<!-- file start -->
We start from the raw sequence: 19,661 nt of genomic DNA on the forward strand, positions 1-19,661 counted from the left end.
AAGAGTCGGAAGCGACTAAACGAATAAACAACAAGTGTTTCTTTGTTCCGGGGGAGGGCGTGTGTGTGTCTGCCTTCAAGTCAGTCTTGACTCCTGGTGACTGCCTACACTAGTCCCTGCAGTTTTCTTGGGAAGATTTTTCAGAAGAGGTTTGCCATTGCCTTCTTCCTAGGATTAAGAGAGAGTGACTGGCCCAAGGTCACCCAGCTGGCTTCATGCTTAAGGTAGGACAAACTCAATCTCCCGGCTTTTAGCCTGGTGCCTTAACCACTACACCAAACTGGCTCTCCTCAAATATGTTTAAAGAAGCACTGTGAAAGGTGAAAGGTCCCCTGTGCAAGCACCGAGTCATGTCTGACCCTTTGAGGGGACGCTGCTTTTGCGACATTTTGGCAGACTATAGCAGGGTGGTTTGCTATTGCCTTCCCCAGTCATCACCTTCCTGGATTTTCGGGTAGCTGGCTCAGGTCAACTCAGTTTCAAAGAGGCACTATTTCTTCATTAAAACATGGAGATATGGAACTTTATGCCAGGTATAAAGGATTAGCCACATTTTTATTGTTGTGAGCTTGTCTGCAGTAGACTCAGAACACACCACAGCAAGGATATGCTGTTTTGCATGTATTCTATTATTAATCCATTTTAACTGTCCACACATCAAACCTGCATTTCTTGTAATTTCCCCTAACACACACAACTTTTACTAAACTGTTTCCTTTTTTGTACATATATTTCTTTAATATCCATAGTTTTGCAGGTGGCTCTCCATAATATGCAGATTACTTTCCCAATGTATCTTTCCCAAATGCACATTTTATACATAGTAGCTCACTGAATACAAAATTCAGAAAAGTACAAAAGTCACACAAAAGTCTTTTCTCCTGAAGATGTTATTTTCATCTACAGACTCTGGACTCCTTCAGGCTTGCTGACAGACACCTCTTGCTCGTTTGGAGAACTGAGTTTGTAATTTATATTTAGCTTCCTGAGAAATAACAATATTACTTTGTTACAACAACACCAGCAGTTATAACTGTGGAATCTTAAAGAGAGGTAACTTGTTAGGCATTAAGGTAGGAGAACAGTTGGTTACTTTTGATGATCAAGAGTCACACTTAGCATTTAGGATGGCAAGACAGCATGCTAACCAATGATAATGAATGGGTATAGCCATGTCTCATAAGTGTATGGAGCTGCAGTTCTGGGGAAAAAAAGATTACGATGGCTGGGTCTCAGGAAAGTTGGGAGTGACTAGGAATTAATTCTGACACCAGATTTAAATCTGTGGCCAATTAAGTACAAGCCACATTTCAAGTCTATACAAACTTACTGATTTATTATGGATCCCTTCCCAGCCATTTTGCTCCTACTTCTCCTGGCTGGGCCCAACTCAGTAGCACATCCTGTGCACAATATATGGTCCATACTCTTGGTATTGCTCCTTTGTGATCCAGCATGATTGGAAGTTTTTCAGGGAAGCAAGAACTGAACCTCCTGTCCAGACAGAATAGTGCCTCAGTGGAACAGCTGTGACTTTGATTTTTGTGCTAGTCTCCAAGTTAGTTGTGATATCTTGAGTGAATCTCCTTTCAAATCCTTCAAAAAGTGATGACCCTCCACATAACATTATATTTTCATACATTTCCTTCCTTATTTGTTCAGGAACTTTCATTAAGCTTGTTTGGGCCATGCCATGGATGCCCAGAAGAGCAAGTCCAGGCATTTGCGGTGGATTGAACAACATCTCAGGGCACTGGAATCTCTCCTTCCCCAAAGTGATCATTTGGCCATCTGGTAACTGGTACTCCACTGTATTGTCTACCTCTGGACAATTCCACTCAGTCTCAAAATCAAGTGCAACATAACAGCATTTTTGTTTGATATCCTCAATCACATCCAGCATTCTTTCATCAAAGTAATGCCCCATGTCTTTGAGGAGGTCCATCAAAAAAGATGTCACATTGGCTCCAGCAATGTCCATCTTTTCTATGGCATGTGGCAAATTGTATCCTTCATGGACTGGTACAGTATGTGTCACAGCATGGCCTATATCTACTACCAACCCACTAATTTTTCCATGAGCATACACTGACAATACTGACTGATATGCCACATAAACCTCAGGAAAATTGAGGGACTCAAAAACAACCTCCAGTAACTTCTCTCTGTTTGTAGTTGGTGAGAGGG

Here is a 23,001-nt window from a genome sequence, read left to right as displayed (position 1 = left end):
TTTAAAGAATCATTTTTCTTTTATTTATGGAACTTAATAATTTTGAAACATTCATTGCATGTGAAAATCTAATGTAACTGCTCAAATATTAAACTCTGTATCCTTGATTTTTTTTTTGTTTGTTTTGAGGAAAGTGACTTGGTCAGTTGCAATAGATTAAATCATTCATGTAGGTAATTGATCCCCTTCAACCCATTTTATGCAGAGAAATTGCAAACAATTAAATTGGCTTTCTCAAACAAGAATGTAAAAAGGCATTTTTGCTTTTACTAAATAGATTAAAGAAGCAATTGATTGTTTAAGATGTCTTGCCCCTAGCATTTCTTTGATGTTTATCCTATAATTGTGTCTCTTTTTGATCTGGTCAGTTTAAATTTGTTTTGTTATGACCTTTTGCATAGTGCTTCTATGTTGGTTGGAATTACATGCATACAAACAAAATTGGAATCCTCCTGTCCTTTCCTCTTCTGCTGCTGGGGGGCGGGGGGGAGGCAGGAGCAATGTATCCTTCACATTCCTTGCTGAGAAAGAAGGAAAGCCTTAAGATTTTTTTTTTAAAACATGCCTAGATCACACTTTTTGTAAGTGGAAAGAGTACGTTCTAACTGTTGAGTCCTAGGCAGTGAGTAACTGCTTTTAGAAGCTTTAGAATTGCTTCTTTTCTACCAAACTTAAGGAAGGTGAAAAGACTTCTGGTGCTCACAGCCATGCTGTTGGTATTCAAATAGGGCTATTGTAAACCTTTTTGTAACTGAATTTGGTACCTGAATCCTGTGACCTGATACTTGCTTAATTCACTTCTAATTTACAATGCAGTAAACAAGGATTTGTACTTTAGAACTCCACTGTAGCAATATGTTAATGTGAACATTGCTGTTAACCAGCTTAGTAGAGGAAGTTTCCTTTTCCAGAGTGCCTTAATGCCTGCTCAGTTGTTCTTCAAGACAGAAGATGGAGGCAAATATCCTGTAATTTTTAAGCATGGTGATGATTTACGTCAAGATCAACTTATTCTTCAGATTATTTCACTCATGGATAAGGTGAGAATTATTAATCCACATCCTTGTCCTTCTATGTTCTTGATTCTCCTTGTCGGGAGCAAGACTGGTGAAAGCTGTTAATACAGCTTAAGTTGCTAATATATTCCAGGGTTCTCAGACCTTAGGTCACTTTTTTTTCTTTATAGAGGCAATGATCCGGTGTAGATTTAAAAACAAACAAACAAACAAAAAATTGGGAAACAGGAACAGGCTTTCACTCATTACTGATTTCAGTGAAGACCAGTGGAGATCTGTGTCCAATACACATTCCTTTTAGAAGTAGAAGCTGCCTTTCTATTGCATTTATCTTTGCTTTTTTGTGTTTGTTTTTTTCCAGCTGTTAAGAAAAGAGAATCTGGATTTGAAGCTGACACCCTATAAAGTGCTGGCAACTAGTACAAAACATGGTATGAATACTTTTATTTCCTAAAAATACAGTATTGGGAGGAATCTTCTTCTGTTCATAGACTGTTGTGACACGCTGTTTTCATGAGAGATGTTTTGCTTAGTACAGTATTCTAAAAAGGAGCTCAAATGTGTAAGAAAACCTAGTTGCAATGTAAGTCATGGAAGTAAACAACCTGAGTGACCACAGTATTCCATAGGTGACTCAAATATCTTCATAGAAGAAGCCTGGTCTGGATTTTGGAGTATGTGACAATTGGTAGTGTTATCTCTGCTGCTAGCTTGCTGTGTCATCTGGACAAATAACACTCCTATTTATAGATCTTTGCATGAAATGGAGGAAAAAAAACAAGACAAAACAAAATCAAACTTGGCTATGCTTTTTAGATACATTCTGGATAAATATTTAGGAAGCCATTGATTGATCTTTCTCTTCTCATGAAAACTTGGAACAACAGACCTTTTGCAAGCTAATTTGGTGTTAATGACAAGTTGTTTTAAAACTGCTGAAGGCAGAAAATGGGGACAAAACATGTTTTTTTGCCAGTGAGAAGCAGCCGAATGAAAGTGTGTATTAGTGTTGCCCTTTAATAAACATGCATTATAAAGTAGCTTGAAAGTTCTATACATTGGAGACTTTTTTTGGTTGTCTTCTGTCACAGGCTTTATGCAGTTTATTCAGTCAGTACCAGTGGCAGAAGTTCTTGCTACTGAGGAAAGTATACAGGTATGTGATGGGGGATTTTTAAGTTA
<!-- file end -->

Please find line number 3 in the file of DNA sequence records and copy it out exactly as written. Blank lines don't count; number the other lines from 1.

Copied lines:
Here is a 23,001-nt window from a genome sequence, read left to right as displayed (position 1 = left end):